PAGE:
Low Carbon Fuels
Just as cars and trucks are becoming cleaner, so should the fuels we put in them. The transportation sector emits one-third of US global warming emissions and is the fastest growing sector. Creating a new generation of truly low-carbon fuels is vital to curbing greenhouse gas pollution from the transportation sector and cutting our addiction to oil.
By developing clean, sustainable biofuels, shifting to other lower carbon fuels where appropriate, and electrifying vehicles we can reduce the carbon intensity of transportation fuels 15 percent below 2005 levels by 2030. The Sierra Club's Green Transportation campaign advocates for fuels that reduce greenhouse gas emissions based upon a full lifecycle accounting - from the field or well to the tailpipe of the vehicle.
Recognizing the need to cut our addiction to oil, Congress passed energy legislation in 2007 mandating an increase in biofuels from 9 billion gallons in 2008 to 36 billion gallons in 2022. Congress directed the EPA to set standards for renewable fuels that include measuring emissions associated with growing the feedstock for the fuel, including impacts associated with changes in land use for growing them. The standards require biofuels to reduce lifecycle greenhouse gas emissions in comparison to gasoline. The energy legislation, however, exempted existing corn ethanol volumes, at least 12 billion gallons, from meeting any lifecycle greenhouse gas standards.
In February 2010, EPA issued standards for renewable fuels that can be used toward meeting the 36 billion gallon biofuels mandate in the 2007 energy bill. Accurately assessing the global warming emissions from biofuels is critical in ensuring that new fuels are part of the solution to global warming, not part of the problem. Similarly, we must protect our forests and natural heritage by establishing strong safeguards on biomass used to create renewable fuels. In addition, shifting away from existing biofuels derived from food - corn primarily - is necessary. Read more about the Renewable Fuel Standard and how we can make smart choices to improve biofuels.
While we are developing cleaner fuels, we must block development of dirty fuels. Fuels such as tar sands oil, coal-to-liquids, and oil shale are all carbon-intensive fuels whose exploitation comes with significant environmental destruction. For example, oil derived from Canadian tar sands is uniquely destructive and, on a lifecycle basis emits as much as 20% more greenhouse gas emissions than conventional oil sources. Dirty fuels threaten to reduce the benefits of cleaner cars over time if we consider the lifecycle emissions. Find out more about these fuels on the Sierra Club's Dirty Fuels website.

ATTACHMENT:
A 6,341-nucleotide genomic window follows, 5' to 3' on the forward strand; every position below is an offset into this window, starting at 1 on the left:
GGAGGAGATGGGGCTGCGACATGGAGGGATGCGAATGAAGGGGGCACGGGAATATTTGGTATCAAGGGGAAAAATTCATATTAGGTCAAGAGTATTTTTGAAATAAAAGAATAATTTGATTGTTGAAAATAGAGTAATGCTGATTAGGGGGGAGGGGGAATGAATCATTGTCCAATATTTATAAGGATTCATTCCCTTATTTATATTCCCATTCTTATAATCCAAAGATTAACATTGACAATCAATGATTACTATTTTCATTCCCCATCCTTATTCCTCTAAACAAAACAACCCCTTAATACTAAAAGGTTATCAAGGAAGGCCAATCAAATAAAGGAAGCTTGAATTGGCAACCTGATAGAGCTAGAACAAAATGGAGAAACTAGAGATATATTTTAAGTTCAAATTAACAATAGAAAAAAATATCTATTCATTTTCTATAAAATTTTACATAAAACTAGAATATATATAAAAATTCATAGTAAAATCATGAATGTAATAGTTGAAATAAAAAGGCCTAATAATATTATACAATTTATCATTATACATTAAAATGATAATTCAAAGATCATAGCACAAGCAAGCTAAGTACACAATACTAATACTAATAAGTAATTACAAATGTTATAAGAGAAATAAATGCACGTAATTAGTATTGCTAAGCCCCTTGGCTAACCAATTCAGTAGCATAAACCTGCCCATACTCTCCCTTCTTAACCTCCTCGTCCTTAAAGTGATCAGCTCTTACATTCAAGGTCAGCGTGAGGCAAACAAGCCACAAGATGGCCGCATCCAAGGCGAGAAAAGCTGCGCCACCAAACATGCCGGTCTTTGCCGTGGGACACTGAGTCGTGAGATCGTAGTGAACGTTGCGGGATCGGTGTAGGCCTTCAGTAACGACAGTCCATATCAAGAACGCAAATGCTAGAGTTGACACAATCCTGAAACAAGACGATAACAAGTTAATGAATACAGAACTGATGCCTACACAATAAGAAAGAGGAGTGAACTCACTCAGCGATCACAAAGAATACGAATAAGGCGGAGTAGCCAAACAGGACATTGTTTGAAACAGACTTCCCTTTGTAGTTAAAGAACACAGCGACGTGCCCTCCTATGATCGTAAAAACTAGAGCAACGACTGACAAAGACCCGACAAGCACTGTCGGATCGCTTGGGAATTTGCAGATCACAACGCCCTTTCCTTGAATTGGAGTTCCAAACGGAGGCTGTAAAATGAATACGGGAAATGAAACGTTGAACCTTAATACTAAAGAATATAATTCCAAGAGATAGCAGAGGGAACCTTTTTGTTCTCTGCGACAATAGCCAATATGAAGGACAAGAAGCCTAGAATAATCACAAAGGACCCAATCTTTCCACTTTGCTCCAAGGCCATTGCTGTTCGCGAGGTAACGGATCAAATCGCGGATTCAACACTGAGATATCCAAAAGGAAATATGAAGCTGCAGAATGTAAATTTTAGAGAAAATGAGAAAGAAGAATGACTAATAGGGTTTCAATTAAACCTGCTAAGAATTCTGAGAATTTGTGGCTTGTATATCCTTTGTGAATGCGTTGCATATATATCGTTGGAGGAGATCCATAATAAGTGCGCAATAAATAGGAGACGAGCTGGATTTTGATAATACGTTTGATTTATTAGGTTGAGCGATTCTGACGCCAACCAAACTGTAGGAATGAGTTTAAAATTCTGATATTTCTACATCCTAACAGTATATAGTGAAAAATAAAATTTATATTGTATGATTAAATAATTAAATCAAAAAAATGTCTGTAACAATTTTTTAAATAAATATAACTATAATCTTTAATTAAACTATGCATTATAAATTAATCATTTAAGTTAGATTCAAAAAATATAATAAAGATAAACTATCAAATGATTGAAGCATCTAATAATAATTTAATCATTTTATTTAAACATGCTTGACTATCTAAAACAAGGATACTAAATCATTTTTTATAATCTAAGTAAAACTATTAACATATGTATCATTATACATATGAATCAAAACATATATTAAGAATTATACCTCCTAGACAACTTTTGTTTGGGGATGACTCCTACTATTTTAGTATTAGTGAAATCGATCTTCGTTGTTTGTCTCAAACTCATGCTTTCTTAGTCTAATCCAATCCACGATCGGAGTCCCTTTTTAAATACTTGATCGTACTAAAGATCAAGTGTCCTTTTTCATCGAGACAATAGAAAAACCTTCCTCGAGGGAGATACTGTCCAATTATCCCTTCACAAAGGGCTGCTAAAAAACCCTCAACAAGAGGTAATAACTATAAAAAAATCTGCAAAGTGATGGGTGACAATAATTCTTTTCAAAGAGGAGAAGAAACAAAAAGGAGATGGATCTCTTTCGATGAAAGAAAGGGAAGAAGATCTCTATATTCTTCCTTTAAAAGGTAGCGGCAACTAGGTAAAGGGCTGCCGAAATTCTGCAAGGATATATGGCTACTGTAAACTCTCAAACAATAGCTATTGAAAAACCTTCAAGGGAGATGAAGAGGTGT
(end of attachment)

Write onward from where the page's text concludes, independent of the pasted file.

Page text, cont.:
Low Carbon Fuel Standards
Low Carbon Fuel Standard (LCFS) policies are one way to ensure that the transportation fuel mix shifts toward lower carbon options. Similar to a Renewable Energy Standard, an LCFS requires fuels to steadily reduce their carbon intensity over a set period of time. In establishing the first LCFS in the country, California set a goal of reducing fuel carbon intensity 10% by 2020. Properly structured, an LCFS policy will distinguish among fuels feeding into the transportation fuel mix based upon the lifecycle carbon intensity of the fuel. An LCFS is a performance-based policy, requiring reductions in carbon intensity from fuels, but not mandating which fuels are used. Therefore, LCFS policies account for alternative fuels, such as electricity, and drive innovation in the development of new fuels.
Given the more than 140 billion gallons of gasoline used to fuel our cars and light trucks each year, we have a long way to go before alternatives to gasoline can provide a meaningful portion of our transportation fuels. In the meantime, increasingly stringent vehicle standards will help ensure the fleet as whole needs less fuel and providing greater transportation choices will help Americans reach their destinations without a car or SUV.